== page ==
CitationRoettger, Michael; Boardman, Jason D.; & Swisher, Raymond R. (2012). Parental incarceration, health outcomes, and the moderating role of internalizing/externalizing behaviors among young adults in the US. 2012 Add Health Users Conference. Bethesda, MD.
AbstractExperiencing a parent undergo incarceration is an increasingly common lifecourse event for children and young adults. While a growing body of research has linked parental incarceration with a number of adverse outcomes, few studies have linked parental incarceration with physical health issues in children and adults. Using data from the National Longitudinal Study of Adolescent Health, we use longitudinal methods to examine the relationship between parental incarceration and physical health among adolescents and young adults. Building on recent research which suggests that internalizing and externalizing behaviors moderate health outcomes, we examine how the effects of parental incarceration on physical health may vary by whether respondents engage in internalizing and externalizing behaviors. Our findings suggest that parental incarceration is associated with increased risk for health issues that include asthma, heart disease, migraine headaches, and STIs. Externalizing and internalizing processes are also found to moderate longitudinal health risks for obesity and self-rated health among women. Taken as whole, our findings suggest that parental incarceration is associated with increased risk of having physical health issues in early adulthood, particularly for women who do not engage in externalizing behaviors.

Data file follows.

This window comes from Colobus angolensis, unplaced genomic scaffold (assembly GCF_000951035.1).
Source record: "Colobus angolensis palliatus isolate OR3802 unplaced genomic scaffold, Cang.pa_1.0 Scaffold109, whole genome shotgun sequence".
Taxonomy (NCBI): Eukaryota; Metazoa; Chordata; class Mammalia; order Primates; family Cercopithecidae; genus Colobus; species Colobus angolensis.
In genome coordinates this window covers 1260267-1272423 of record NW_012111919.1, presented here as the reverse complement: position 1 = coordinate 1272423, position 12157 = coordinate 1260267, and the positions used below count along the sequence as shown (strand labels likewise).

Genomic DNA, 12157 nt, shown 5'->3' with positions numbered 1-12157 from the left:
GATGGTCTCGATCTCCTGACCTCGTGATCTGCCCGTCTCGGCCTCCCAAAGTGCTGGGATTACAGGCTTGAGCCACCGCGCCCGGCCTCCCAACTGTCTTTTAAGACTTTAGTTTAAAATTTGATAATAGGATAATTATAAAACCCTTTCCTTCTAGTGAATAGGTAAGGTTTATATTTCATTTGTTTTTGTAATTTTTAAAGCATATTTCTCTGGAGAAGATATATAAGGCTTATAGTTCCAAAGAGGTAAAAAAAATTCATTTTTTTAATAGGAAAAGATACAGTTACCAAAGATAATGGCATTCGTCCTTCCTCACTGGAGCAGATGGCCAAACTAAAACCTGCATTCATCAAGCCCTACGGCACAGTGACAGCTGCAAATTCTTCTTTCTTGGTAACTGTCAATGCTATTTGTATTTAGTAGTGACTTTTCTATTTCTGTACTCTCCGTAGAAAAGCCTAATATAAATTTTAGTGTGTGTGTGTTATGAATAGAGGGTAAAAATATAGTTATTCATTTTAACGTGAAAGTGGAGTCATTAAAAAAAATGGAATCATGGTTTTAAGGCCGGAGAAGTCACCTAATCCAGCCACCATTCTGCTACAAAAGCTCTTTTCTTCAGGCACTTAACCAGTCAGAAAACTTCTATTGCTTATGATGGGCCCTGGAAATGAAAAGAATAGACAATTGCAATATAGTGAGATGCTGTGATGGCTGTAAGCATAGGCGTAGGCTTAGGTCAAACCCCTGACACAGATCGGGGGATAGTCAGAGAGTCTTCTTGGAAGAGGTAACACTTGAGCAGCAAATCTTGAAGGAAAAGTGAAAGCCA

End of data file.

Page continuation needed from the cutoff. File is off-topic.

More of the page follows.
Reference TypeConference proceeding
Book Title2012 Add Health Users Conference
Boardman, Jason D.
Swisher, Raymond R.